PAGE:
XML'99 Expo Update

December 8, 1999

Simon St. Laurent

Secure Database Connectivity Appliance Coming Soon

Killdara's XML-based network appliance

John Ogilvie, President and VP of Technology for Killdara, eyes the Cobalt server, which his company customizes to create a secure XML server.

Killdara is developing an XML-based network appliance for transmitting information between computers securely across networks. The Paraphrase Engine can be used to transmit information between databases where both parties are using a Paraphrase Engine, or in conjunction with other applications that support public-key security and XML processing.

Killdara, of Almonte, Ontario, have built their appliance on a Linux and Java foundation, building a device that act as front-ends to separate database servers. Digital signatures and encryption provide a security layer to XML documents traveling over open networks.

The Paraphrase Engine constructs XML documents on the fly to meet requests for information, and can also receive XML documents for addition into the database or further processing as email. DTDs are a core part of the Paraphrase Engine's strategy -- documents created by and used with the Paraphrase Engine must be valid XML documents.

Killdara's partners include SoftQuad, whose XMetal XML authoring software is integrated with the Paraphrase Engine, and Entrust, which provides the public-key infrastructure. The appliance itself is built on Cobalt server appliances.

The Paraphrase Engine will be entering beta testing with systems integrators in the new year, and should be available commercially (for US$9995) in the second quarter of 2000.

Percussion Software Releases HTML to XML+XSL Tool

Percussion Software demonstrated XSpLit, a tool for converting HTML documents into XML and XSL equivalents. XSpLit allows developers to use extra annotations in ordinary HTML documents to indicate XML equivalents and build XSL style sheets that would convert the XML back to HTML.

By adding semantic information to the raw HTML through attributes, developers can take advantage of HTML formatting tools to create templates, and then run those templates through XSpLit to create reusable XSL. XSpLit recognizes features like repeatable lists and tables, making it useful for situations where content is generated from databases and other list formats. Percussion's Rhythmyx software provides additional tools for the database connectivity.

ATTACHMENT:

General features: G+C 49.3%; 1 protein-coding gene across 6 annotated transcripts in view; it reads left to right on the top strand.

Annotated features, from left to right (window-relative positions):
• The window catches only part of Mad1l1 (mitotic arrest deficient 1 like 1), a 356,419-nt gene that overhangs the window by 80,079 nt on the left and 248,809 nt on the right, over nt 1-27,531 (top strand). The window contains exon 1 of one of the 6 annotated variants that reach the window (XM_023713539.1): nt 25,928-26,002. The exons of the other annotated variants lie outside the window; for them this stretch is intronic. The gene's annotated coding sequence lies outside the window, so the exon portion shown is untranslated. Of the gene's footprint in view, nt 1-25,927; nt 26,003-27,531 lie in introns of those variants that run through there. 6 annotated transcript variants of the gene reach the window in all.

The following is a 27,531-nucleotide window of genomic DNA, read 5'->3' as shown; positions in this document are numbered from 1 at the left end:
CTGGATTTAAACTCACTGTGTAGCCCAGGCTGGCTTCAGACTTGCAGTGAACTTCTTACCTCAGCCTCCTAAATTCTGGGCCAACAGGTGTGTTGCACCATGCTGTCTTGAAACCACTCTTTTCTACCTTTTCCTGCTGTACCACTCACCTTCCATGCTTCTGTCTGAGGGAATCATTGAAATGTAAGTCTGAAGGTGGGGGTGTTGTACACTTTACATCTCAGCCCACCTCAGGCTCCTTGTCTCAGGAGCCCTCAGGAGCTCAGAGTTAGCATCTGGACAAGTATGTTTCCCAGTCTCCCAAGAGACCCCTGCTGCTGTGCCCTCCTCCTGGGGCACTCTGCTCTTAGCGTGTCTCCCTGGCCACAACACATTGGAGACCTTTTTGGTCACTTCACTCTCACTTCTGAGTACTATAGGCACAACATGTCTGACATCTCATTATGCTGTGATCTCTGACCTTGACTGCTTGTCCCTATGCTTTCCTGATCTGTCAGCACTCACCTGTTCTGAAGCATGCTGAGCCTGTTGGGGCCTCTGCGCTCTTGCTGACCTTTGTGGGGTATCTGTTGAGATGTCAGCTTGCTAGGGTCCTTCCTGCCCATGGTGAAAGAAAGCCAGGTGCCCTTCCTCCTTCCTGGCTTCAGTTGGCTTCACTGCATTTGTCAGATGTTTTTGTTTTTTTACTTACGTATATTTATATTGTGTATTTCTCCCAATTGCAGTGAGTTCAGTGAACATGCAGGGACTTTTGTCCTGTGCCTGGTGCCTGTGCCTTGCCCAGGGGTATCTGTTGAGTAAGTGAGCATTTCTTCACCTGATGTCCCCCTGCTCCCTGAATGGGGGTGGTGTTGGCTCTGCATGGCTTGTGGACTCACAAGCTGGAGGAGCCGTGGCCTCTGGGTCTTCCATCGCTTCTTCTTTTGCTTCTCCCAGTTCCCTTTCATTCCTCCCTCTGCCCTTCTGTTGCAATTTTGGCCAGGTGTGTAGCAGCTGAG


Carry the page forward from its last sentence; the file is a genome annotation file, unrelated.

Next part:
XSpLit will also produce the XML half of the XML+XSL combination and a DTD for that XML, making it useful for converting the content of HTML documents to XML as well as HTML template creation.

XSpLit is free for personal use, and can be used with or without Percussion's Rhythmyx Server. It should be available in January 2000.

infoShark Demos XMLShark Alpha, Beta Next Month

infoShark is demonstrating an alpha of its XMLShark tool for data transfers to and from Oracle databases, and will be starting a beta program shortly.

XMLShark uses infoShark's Commerce Accelerated Relational Data (CARD) schema to create complete representations of relational data, preserving referential integrity information. CARD is publicly available at the BizTalk repository, and could be used on its own or to integrate XMLShark with other applications.

The "Commerce Accelerated" portion of the CARD acronym refers to components in the schema that allow vendors to indicate information costs, building infrastructure business can use to buy and sell database information as well as exchange it.

While the current version of XMLShark is focused on Oracle, Barbara Bouldin, President and CEO of infoShark, plans to bring XMLShark to other database platforms as well to "liberate data" and encourage interchange among database systems.

STEP X2X XML Linking Engine in Beta

STEP UK has begun a beta program of its X2X linking engine and made a technology preview available. X2X provides support for external links, building connections between documents without modifying those documents.

X2X is based on the W3C's developing XLink technology for extended links, though it uses a database store for more scalable storage and processing. X2X accepts XLink information for both input and output.

X2X stores its linking information in relational databases, using JDBC to establish connection. The X2X Server provides an application interface to connect with other applications that need to specify links -- X2X itself doesn't provide tools for creating documents or links.

To generate output, an X2X Datafetcher component retrieves information from document repositories, like Web and file servers. The X2X Linkmerger component then combines the linking information with the document information to send recipients a document complete with linking information.